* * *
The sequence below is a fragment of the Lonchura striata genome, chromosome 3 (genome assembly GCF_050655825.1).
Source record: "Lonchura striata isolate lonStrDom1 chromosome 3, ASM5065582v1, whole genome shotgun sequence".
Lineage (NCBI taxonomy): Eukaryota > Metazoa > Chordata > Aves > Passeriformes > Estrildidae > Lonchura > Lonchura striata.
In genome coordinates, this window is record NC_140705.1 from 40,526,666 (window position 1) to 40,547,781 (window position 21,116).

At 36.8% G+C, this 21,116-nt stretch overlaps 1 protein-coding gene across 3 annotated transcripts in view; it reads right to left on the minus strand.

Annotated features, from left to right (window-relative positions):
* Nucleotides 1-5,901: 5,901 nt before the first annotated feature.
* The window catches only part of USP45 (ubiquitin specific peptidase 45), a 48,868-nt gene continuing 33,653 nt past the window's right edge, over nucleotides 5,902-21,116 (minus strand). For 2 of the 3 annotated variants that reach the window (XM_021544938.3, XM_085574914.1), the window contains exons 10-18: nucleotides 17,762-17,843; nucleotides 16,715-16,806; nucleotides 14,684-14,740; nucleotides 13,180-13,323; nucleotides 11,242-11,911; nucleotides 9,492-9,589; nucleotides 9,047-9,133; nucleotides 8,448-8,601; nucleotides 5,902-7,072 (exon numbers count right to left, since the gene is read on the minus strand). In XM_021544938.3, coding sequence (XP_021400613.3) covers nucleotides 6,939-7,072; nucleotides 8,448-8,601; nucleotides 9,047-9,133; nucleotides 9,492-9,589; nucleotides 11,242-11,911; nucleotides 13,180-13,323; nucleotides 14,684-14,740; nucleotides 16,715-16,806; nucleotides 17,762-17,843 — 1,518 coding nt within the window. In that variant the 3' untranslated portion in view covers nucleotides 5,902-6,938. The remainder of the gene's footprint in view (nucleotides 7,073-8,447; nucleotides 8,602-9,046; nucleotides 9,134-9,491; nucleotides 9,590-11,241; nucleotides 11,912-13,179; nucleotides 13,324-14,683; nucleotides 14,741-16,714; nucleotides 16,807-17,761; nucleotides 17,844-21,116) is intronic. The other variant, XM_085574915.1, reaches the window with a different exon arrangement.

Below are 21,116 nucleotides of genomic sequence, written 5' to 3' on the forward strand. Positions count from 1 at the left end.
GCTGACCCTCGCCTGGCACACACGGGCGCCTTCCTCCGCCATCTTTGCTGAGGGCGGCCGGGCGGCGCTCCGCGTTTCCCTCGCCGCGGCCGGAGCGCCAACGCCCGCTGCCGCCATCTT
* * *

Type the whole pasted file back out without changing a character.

The sequence below is a fragment of the Lonchura striata genome, chromosome 3 (genome assembly GCF_050655825.1).
Source record: "Lonchura striata isolate lonStrDom1 chromosome 3, ASM5065582v1, whole genome shotgun sequence".
Lineage (NCBI taxonomy): Eukaryota > Metazoa > Chordata > Aves > Passeriformes > Estrildidae > Lonchura > Lonchura striata.
In genome coordinates, this window is record NC_140705.1 from 40,526,666 (window position 1) to 40,547,781 (window position 21,116).

At 36.8% G+C, this 21,116-nt stretch overlaps 1 protein-coding gene across 3 annotated transcripts in view; it reads right to left on the minus strand.

Annotated features, from left to right (window-relative positions):
* Nucleotides 1-5,901: 5,901 nt before the first annotated feature.
* The window catches only part of USP45 (ubiquitin specific peptidase 45), a 48,868-nt gene continuing 33,653 nt past the window's right edge, over nucleotides 5,902-21,116 (minus strand). For 2 of the 3 annotated variants that reach the window (XM_021544938.3, XM_085574914.1), the window contains exons 10-18: nucleotides 17,762-17,843; nucleotides 16,715-16,806; nucleotides 14,684-14,740; nucleotides 13,180-13,323; nucleotides 11,242-11,911; nucleotides 9,492-9,589; nucleotides 9,047-9,133; nucleotides 8,448-8,601; nucleotides 5,902-7,072 (exon numbers count right to left, since the gene is read on the minus strand). In XM_021544938.3, coding sequence (XP_021400613.3) covers nucleotides 6,939-7,072; nucleotides 8,448-8,601; nucleotides 9,047-9,133; nucleotides 9,492-9,589; nucleotides 11,242-11,911; nucleotides 13,180-13,323; nucleotides 14,684-14,740; nucleotides 16,715-16,806; nucleotides 17,762-17,843 — 1,518 coding nt within the window. In that variant the 3' untranslated portion in view covers nucleotides 5,902-6,938. The remainder of the gene's footprint in view (nucleotides 7,073-8,447; nucleotides 8,602-9,046; nucleotides 9,134-9,491; nucleotides 9,590-11,241; nucleotides 11,912-13,179; nucleotides 13,324-14,683; nucleotides 14,741-16,714; nucleotides 16,807-17,761; nucleotides 17,844-21,116) is intronic. The other variant, XM_085574915.1, reaches the window with a different exon arrangement.

Below are 21,116 nucleotides of genomic sequence, written 5' to 3' on the forward strand. Positions count from 1 at the left end.
GCTGACCCTCGCCTGGCACACACGGGCGCCTTCCTCCGCCATCTTTGCTGAGGGCGGCCGGGCGGCGCTCCGCGTTTCCCTCGCCGCGGCCGGAGCGCCAACGCCCGCTGCCGCCATCTT